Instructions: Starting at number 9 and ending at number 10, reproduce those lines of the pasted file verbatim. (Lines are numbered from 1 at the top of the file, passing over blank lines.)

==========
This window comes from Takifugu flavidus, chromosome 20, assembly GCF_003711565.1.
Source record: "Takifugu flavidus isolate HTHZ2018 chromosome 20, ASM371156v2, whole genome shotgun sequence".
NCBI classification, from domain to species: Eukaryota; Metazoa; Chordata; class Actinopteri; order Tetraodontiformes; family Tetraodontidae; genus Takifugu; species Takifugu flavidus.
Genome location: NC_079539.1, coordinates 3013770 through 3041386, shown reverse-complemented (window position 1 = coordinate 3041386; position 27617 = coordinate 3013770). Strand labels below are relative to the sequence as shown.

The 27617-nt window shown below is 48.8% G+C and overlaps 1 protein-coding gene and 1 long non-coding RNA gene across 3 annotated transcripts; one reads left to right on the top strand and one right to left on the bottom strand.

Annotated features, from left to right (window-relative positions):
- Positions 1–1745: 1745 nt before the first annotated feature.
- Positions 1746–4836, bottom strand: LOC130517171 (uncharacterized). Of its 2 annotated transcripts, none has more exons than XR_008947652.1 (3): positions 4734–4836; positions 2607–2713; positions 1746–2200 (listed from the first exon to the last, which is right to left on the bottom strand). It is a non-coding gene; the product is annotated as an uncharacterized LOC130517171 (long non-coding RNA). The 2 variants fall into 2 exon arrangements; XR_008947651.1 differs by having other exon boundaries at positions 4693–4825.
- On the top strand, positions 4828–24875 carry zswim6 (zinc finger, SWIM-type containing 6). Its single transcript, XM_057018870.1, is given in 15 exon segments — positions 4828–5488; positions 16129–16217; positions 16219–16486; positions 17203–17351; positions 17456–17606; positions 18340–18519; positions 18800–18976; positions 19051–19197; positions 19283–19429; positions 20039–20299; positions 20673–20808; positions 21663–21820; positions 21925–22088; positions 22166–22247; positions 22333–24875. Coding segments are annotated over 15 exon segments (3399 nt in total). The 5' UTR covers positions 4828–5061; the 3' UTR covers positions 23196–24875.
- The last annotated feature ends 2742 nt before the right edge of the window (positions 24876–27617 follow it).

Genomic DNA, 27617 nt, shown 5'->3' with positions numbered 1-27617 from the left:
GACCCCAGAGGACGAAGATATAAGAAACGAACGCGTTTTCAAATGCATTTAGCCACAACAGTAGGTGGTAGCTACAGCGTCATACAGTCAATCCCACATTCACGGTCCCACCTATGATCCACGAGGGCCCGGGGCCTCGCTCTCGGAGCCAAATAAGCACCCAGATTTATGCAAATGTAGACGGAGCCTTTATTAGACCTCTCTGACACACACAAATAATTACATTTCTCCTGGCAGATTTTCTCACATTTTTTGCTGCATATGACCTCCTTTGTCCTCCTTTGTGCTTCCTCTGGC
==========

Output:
- On the top strand, positions 4828–24875 carry zswim6 (zinc finger, SWIM-type containing 6). Its single transcript, XM_057018870.1, is given in 15 exon segments — positions 4828–5488; positions 16129–16217; positions 16219–16486; positions 17203–17351; positions 17456–17606; positions 18340–18519; positions 18800–18976; positions 19051–19197; positions 19283–19429; positions 20039–20299; positions 20673–20808; positions 21663–21820; positions 21925–22088; positions 22166–22247; positions 22333–24875. Coding segments are annotated over 15 exon segments (3399 nt in total). The 5' UTR covers positions 4828–5061; the 3' UTR covers positions 23196–24875.
- The last annotated feature ends 2742 nt before the right edge of the window (positions 24876–27617 follow it).